On the Other Side, there were four caves. These were our destinations, on those days that we chose to have a destination. We named each one: Fisherman’s Cave was the nearest and sat next to a creek bursting with small fish (we didn’t know which kind of fish back then).

Dwarf Cave made everyone feel small; it was cavernous, but dry, which made it a good spot for making out. Angel’s Cave was a hike, and when the sun shone through the trees after a rain, it produced a halo effect just above the cave that you could see if you stood 28 feet northeast of it.

Billy’s Cave was miles out. We’d named it after Billy when he got lost trying to find his way back and was grounded for being out three hours past curfew. By the time he got home, he was covered in mud up to his knees and scratches up to his elbows.

But that was daytime. The few times we ventured into the woods at night was always on a dare. Boys will be boys, we said, but the girls never backed down from the challenge, though they were always the first to give in and head home.

So when she came along, I didn’t know much about darkness. Just that most people didn’t want anything to do with it.

She’d come from Wisconsin, some said, but the guesses were numerous: Alabama, Oregon, Maine. Some even said she was born in Russia but had moved to the States so young that she’d lost all trace of an accent. Her mother was a psychiatrist. No one knew what her father did.

It was June, and I was trying to find my way back to Angel’s Cave. I’d made a rare wrong turn, and was lost.
I heard her before I saw her. Don’t move, she said, and I turned to find her sitting on a lopsided rock with her knees in her chest, a drawing pad resting on her knees.

I didn’t move. Two minutes later, she stood and started towards me, holding out the drawing. She’d been drawing the forest, and since I’d entered the picture, she drew me, too.

Now you’re part of it, she’d said.

We met in the woods every day for the next three months. We met later and later, until one September night when she asked me to meet her at one in the morning.

There’s not a boy alive who would admit to a girl that he’s afraid to go in the woods at night, so I went.
She’d built a fire to help me find my way, and that tiny glimmer of light was my compass. When I reached her, she was laying on a blanket, reading a Nancy Drew novel.

Trying to sound more curious than afraid, I asked her why we were meeting at night.

I like the darkness. I’m comfortable in it. It’s so much more honest than the light, you know? The light makes everything visible, it lays everything bare, but life isn’t like that. Life is mystery, it hides things from us and leaves us to fill in the gaps.

I nodded and muttered, not knowing how to answer.

I’d looked at girls, but had never really seen them. That night by the fire, I saw every movement she made. She moved her hair our of her eyes, tucking it behind her ear, letting the shadows dance on her face. I watched her eyes, normally brown, but yellow by the firelight, move towards the fire, and I found my eyes moving with hers.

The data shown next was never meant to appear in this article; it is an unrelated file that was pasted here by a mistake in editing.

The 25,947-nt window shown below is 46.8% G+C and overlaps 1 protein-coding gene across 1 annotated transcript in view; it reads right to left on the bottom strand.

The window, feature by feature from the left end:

The middle of the fire was a slightly darker orange than the ring of light that surrounded it. I inched closer to get a better look. Eventually, my eyes settled on an object in the fire pit: the smouldering bones of a rib cage.

I looked at her with the obvious question in my eyes.

I killed it a few days ago, then skinned it and took it apart, she said. I feel like if you want to know about life, you have to know about death.

We said little before I walked her home. That night, I lied in bed thinking about the fire, about the deer that had been sacrificed in the name of knowledge, and about the shadows dancing on her skin.

We moved the following year, but I still consider that place home. I went back as an adult, fifteen years later, and made it official. My wife, my three kids, and my terrier now call this place home, too.

She left ten years ago, and no one knows where she went. Some say she went home, but I think this is still her home. I think she belongs here.

If one day she does come home, I’ve made sure she feels welcome when she gets to the place where the asphalt gives way to the pines. Dangling from the U-turn sign that marks the end of the road, a ribcage hangs, the darkness made visible.

Rob Boone loves silence, coffee, and great books. He hates small talk, despair, and game shows. He believes that we each have a duty to be a better person than we were yesterday, and he believes that laughter is the most fundamental element of life. Connect with him on his website, http://www.rboone.com, or on Twitter, https://twitter.com/robertsboone. He pretty much rocks.

River Town Holiday #buzznuggets!

Following are some of my favorite moments from the 6 stories that make up the book in which I have some short fiction, River Town. It’s getting some nice word of mouth and social media energy. Any part readers of Esse Diem would like to play in that energy is more than welcome!

Oh. and there’s this. River Town makes a nice holiday gift . . . You can buy it here. And if money is tight, you can follow the authors on Twitter. That’s like gold to us some days, too!